Why do we care about this dog?


(AFP/Getty Images)

I can’t help thinking of the phrase: I have no dog in this fight. The video of what appears to be a U.S. or allied forces military working dog in captivity—held by gun wielding men who chant “Allah gave victory to the mujahideen!”—arrives at a moment when U.S. public sentiment now considers the war in Afghanistan not worth the cost, and overwhelming majorities favor removing all or most U.S. troops from the country. We still have a dog in this fight, but we’d like to bring that dog home.

The Belgian Malinois doesn’t look particularly frightened, just a bit nervous and confused. But he is a complicated figure because animals—especially species kept as pets—invite visceral feelings that often mask even more complicated feelings involving actual human beings. The first, reflexive thought is: Who would threaten an innocent dog?

But if we ask that morally indicting question, we must ask a few follow ups: Who would train a dog to serve in a war zone? And what do we mean by “innocent”?

Dogs are trained for support roles in combat—among other things to detect danger, and sniff out narcotics and explosives—and they develop strong bonds with their human trainers. But they are not fully rational actors. They are not asked whether they want to serve in combat, or on which side they want to serve. We make those decisions for them.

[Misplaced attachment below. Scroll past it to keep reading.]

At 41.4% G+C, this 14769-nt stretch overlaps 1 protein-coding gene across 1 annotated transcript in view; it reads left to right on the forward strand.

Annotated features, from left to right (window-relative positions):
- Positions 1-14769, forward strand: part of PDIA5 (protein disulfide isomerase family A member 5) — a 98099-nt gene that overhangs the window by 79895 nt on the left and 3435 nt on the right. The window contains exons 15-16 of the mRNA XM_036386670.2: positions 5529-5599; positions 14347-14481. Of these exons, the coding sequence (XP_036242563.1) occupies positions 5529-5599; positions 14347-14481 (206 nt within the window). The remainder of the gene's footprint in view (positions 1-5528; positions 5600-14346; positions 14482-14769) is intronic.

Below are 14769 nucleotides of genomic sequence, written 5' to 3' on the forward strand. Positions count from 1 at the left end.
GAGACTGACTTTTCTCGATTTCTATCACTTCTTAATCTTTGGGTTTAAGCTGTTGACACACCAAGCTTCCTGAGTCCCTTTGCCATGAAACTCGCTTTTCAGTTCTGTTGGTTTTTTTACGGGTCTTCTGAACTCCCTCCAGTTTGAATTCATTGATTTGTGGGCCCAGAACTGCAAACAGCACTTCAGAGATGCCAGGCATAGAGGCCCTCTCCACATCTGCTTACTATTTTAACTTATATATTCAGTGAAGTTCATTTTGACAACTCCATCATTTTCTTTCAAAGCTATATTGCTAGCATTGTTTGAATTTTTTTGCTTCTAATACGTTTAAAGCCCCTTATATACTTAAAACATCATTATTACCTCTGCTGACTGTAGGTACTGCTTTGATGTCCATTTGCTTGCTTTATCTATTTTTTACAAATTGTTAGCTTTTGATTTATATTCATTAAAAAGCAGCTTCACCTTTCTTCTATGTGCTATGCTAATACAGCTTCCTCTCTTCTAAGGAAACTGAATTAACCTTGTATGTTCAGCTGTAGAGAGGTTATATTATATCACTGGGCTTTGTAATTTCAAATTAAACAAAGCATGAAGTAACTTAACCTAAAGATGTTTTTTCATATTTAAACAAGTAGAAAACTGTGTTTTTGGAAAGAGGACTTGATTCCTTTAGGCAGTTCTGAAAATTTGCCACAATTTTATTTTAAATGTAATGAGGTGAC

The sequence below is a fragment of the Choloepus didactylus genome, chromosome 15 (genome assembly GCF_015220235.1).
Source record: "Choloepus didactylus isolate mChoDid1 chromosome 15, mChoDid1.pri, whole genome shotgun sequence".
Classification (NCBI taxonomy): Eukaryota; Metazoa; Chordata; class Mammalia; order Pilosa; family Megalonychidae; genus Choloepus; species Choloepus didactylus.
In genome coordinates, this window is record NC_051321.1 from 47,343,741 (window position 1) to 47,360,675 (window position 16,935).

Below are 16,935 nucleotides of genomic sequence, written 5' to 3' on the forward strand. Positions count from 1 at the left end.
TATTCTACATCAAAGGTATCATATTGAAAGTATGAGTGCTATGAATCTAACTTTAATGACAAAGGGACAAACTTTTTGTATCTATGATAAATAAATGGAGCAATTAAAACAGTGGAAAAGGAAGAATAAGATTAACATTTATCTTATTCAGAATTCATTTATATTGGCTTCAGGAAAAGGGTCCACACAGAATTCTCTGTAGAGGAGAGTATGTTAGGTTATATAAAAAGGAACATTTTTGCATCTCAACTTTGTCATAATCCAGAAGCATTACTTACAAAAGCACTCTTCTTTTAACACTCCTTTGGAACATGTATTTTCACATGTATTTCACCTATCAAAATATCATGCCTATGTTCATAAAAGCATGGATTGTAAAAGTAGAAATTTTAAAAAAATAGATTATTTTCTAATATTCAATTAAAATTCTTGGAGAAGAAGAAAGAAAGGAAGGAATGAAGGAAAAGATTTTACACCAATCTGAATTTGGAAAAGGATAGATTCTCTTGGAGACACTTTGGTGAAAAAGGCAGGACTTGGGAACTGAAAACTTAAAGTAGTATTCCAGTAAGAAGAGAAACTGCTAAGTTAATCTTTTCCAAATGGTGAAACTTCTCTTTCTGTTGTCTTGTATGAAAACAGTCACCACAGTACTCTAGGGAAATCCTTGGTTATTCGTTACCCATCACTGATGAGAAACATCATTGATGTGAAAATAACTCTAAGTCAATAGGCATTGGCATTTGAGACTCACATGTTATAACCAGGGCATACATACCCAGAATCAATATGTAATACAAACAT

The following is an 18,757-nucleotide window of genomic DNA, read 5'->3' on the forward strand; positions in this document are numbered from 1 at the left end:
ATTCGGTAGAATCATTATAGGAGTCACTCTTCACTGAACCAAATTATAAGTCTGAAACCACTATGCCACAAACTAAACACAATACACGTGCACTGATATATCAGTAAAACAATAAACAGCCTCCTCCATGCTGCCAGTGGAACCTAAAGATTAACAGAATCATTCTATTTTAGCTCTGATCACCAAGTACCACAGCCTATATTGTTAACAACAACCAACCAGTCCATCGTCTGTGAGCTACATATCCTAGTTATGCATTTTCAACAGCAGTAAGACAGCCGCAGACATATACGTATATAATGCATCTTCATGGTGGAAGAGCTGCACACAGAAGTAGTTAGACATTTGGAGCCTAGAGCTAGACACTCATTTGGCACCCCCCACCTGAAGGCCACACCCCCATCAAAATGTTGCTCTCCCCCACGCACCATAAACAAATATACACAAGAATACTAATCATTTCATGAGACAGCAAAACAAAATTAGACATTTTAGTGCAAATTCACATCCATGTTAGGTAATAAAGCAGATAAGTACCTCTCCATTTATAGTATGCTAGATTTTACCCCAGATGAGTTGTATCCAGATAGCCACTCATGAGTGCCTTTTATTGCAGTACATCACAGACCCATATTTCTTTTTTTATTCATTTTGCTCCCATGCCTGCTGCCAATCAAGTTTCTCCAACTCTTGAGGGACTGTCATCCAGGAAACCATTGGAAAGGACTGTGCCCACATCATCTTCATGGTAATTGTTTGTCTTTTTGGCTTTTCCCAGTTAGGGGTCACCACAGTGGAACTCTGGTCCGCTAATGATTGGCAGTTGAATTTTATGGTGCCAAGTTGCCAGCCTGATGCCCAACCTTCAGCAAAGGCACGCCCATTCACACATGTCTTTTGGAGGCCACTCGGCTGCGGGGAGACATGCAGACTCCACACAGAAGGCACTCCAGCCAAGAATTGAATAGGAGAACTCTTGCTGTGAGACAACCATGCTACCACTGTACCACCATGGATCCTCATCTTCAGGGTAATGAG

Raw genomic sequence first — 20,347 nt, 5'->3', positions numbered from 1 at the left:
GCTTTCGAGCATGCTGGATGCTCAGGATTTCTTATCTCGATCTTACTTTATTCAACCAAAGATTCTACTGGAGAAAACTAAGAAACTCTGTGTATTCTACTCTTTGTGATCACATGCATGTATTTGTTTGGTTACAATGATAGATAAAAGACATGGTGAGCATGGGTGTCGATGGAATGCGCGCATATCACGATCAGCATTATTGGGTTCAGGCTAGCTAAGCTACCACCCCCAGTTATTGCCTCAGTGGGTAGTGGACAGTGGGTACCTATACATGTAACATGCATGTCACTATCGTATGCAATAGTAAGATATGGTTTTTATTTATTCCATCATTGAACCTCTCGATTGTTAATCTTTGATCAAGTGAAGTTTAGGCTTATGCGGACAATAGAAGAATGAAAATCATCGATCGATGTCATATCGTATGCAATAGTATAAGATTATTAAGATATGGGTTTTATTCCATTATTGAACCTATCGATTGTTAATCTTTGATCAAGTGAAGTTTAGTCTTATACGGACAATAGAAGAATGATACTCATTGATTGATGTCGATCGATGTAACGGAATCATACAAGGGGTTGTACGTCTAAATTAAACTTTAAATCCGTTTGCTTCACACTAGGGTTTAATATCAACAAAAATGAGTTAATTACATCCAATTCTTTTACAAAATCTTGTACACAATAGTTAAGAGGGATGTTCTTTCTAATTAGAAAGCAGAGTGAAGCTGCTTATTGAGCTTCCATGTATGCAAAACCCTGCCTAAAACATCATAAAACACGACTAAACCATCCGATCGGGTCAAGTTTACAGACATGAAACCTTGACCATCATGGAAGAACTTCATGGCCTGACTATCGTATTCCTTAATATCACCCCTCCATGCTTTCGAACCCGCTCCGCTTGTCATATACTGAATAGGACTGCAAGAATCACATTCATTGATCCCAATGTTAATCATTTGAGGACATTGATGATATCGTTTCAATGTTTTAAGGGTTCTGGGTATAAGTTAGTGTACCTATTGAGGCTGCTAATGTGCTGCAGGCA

Therein resides much of their innocence. But that innocence—the sense that they are compelled by forces beyond their control—is true of many human beings in war zones too. Civilians don’t ask for war to ravage their land, their homes and their families. Even young people who serve in the military have little choice in what battles are fought, and which enemies are engaged. One of the legacies of the First World War, in particular, is a broadly felt sense of disenfrachisement from war: That war is something that happens to soldiers, not something they choose or want to do. All soldiers are felt to be innocent in regard to war; and yet we don’t always extend that same sentiment to the enemy. This dog crystallizes many of these deeply felt attitudes.

Often we feel a little ashamed at the idea of thinking through moral problems by inflecting them onto pets. We should think of humans first. If we have any outrage, it should be reserved for human beings held in captivity, not dogs. But the dog is a very useful figure for all the contradictions they raise about wars and who fights them.

Put it this way: This dog has no dog in this fight.

Philip Kennicott is the Pulitzer Prize-winning Art and Architecture Critic of The Washington Post. He has been on staff at the Post since 1999, first as Classical Music Critic, then as Culture Critic.
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